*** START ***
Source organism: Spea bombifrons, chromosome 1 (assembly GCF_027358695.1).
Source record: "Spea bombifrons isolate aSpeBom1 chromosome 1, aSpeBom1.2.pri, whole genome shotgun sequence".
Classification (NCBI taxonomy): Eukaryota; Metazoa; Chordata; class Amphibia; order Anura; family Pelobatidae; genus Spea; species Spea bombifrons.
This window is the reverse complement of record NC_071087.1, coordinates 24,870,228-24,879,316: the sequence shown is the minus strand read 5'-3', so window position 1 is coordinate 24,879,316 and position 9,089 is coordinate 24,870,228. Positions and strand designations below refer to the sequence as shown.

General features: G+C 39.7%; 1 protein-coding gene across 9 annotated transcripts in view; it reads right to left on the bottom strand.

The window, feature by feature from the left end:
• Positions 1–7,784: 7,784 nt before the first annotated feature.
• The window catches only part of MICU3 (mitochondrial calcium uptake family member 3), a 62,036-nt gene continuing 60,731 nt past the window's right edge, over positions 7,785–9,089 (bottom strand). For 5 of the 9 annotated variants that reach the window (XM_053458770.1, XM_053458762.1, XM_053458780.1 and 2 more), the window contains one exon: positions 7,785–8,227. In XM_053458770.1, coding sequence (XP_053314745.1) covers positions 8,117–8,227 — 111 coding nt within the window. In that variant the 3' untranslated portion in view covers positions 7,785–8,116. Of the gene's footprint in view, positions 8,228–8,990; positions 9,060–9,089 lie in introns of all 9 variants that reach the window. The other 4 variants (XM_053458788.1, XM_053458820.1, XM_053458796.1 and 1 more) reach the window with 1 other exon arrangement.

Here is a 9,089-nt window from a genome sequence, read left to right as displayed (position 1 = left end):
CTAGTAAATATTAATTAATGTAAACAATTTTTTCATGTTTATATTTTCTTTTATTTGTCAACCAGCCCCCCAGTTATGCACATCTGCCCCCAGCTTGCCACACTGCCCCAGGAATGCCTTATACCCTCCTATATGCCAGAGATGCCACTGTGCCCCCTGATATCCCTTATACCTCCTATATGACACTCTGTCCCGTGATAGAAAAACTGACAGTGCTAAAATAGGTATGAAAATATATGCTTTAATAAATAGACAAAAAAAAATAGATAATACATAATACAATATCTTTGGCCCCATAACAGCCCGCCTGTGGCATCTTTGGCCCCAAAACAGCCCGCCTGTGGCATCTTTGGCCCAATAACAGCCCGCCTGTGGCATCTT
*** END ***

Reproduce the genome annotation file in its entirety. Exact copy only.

Source organism: Spea bombifrons, chromosome 1 (assembly GCF_027358695.1).
Source record: "Spea bombifrons isolate aSpeBom1 chromosome 1, aSpeBom1.2.pri, whole genome shotgun sequence".
Classification (NCBI taxonomy): Eukaryota; Metazoa; Chordata; class Amphibia; order Anura; family Pelobatidae; genus Spea; species Spea bombifrons.
This window is the reverse complement of record NC_071087.1, coordinates 24,870,228-24,879,316: the sequence shown is the minus strand read 5'-3', so window position 1 is coordinate 24,879,316 and position 9,089 is coordinate 24,870,228. Positions and strand designations below refer to the sequence as shown.

General features: G+C 39.7%; 1 protein-coding gene across 9 annotated transcripts in view; it reads right to left on the bottom strand.

The window, feature by feature from the left end:
• Positions 1–7,784: 7,784 nt before the first annotated feature.
• The window catches only part of MICU3 (mitochondrial calcium uptake family member 3), a 62,036-nt gene continuing 60,731 nt past the window's right edge, over positions 7,785–9,089 (bottom strand). For 5 of the 9 annotated variants that reach the window (XM_053458770.1, XM_053458762.1, XM_053458780.1 and 2 more), the window contains one exon: positions 7,785–8,227. In XM_053458770.1, coding sequence (XP_053314745.1) covers positions 8,117–8,227 — 111 coding nt within the window. In that variant the 3' untranslated portion in view covers positions 7,785–8,116. Of the gene's footprint in view, positions 8,228–8,990; positions 9,060–9,089 lie in introns of all 9 variants that reach the window. The other 4 variants (XM_053458788.1, XM_053458820.1, XM_053458796.1 and 1 more) reach the window with 1 other exon arrangement.

Here is a 9,089-nt window from a genome sequence, read left to right as displayed (position 1 = left end):
CTAGTAAATATTAATTAATGTAAACAATTTTTTCATGTTTATATTTTCTTTTATTTGTCAACCAGCCCCCCAGTTATGCACATCTGCCCCCAGCTTGCCACACTGCCCCAGGAATGCCTTATACCCTCCTATATGCCAGAGATGCCACTGTGCCCCCTGATATCCCTTATACCTCCTATATGACACTCTGTCCCGTGATAGAAAAACTGACAGTGCTAAAATAGGTATGAAAATATATGCTTTAATAAATAGACAAAAAAAAATAGATAATACATAATACAATATCTTTGGCCCCATAACAGCCCGCCTGTGGCATCTTTGGCCCCAAAACAGCCCGCCTGTGGCATCTTTGGCCCAATAACAGCCCGCCTGTGGCATCTT